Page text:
In the morning, we shared Eklutna’s homemade banana bread, then hit the road in the mist anticipating the day ahead. A moose met us at the logging road intersection that would take us to Maine, which felt like a good omen. Driving through the mountains, fog lay in the river valley and we saw multiple deer, a hummingbird, and no other vehicles.
At our first stop, the river was high and a bit crowded. We had a few good interactions, and one bad one, with a snappy dog who found out quickly that Ahna snaps back. The fish ate dries and nymphs, and one feisty Brook Trout took a three-and-a-half-inch flatwing mini-Buford tied and fished by Mackenzie in a sunny plunge pool alongside some big whitewater. After a solid morning of fishing, we headed for camp on a nearby lake to set up our tents, eat lunch, and swim.
With the day not yet done, a few of us went to a small stream nearby while the dogs and others rested. Now it was time for the DART to shine. We’d learned of this stream on a tip from Justin's grandfather, and it lived up to expectations. Native Brookies slammed dries with vigor and dangling a wooly bugger in a pool was equally likely to get a bite. The accuracy and feel of the DART in such intimate waters makes fishing small streams much more fun, as roll casts zoom across the 20-foot-wide plunge pools with ease. But the DART has legs too, and it showed when it came to fishing the few bigger pools and shooting line. One of my favorite uses of the DART is to wade slowly upstream in pocket water, casting a foam body caddis at one plunge pool, then the next, and so on, reaching as far upstream as possible without having to wade through each pool. A shorter rod, like the DART 366-3, allows you to line up your back cast with the flow of the brook, right under tree branches, and make accurate, quick drifts in upstream pockets.
I also love the action the DART provides when it comes time for a bow and arrow cast. Those tough, tiny spots that are too good to pass up sometimes evade anglers who only think in traditional fly-casting terms. Sometimes standing up on the bank, poking the six-and-a-half-foot rod through some brush and getting a fly on the water for a split second is the only way to fish those hard to touch, overlooked places where Brook Trout habitually lurk. The scramble from the bank to land a fish hooked this way is always entertaining for friends as well.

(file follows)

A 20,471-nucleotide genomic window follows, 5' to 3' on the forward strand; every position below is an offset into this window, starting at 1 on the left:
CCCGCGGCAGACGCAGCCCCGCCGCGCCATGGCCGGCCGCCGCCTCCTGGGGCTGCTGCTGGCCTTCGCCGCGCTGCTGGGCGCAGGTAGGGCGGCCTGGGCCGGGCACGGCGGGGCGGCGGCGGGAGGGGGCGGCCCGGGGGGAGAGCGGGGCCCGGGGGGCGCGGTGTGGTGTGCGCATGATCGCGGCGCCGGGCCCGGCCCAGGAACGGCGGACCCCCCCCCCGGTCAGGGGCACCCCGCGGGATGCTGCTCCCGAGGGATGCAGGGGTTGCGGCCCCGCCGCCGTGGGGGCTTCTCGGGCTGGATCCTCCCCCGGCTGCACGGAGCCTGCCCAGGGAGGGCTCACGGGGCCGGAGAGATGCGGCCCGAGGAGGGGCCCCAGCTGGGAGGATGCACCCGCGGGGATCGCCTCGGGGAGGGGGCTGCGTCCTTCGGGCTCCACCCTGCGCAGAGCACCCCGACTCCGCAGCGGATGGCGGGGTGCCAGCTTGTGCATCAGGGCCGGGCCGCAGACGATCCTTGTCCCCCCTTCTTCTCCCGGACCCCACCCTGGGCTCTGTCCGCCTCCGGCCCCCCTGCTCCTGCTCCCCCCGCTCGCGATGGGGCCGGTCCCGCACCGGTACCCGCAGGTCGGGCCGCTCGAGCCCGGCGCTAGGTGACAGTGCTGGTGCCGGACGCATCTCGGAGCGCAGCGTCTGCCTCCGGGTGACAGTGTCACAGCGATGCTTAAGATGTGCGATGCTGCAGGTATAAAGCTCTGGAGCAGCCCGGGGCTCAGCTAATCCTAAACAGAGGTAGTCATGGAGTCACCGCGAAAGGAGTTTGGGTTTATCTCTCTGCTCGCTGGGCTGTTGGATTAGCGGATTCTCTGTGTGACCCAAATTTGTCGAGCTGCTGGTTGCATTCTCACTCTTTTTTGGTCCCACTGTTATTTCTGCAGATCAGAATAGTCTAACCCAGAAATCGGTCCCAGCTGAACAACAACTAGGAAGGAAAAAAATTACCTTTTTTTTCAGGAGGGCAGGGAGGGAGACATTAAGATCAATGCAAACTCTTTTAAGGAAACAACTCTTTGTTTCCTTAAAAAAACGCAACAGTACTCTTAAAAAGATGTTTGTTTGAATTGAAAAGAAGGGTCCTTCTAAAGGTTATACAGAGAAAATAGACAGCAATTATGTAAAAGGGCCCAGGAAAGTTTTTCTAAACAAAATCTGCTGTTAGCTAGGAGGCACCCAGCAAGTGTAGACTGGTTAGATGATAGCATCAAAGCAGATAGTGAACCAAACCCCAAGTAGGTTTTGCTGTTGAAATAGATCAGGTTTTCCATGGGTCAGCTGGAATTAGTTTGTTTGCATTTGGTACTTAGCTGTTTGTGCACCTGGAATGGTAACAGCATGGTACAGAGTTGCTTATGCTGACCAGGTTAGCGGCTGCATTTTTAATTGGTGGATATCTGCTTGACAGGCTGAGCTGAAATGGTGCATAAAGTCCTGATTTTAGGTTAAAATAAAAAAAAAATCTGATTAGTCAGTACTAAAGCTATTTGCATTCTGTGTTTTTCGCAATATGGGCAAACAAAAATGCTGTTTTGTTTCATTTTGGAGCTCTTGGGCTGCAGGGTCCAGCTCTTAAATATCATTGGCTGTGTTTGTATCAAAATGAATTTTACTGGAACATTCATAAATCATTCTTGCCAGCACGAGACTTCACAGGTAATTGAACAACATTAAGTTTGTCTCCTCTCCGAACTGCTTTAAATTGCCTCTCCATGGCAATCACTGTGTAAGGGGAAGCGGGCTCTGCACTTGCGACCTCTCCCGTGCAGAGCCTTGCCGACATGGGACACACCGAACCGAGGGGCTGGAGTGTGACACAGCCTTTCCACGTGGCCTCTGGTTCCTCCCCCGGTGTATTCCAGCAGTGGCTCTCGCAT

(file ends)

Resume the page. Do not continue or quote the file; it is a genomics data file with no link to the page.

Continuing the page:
That night, chicken and veggie kabobs, corn on the cob, campfire potatoes, and ice-cold beverages kept us around the fire for hours. Some toads that apparently lived in the rocks of the fire pit eventually came out for fresh air and to tease the dogs. When we eventually crawled into our tents, we fell asleep to the unmistakable calls of loons on the lake.
For me, Sunday was the main event—the river I most wanted to fish. It is a small to medium-sized bronze-hued mountain stream with everything you’d imagine finding in Brook Trout heaven: pristine and productive pools and runs, with undercut banks, wood in the water, and waterfalls. Each of us caught our fill of north country gems. Eklutna caught her first native Brookie under the direction and watchful eye of Maddy. For all of us, the high point was seeing Eklutna’s smile at the end of the day and knowing how much it meant to her to learn the techniques required to catch such a delicate fish.
The DART rods were the stars here, and we enjoyed putting them through their paces on water they are perfectly designed for. High mountain creeks, deep woods brooks, and small roadside trickles are all a great match for the DART; they are lightweight, beautiful, and snappy, just like a wild Brookie. The native fish we find when exploring places like this—where not many other people venture—are rewarding and gorgeous in the most natural way possible. Like I said, I consider myself lucky to call this region home, and I consider myself even luckier that Brook Trout call it home as well.
Words & Photography
Editor / Writer Bill is a born-and-raised New Englander that now calls the north-woods of New Hampshire home. When he's not running his machine shop, volunteering for the local Ambulance Service, or helping out Loon Mountain's Ski Patrol, you can be sure to find him on the water whether it be the Striper flats of Maine or a small mountain Brook Trout stream right in his backyard.
Photographer Justin is a long-time native of New England, with his roots digging back into the north woods of Maine and the native Brook Trout that also call it home. Justin is also chair of the New Hampshire chapter of the Native Fish Coalition, an organization focused on conservation and protection of native fish in their home watersheds.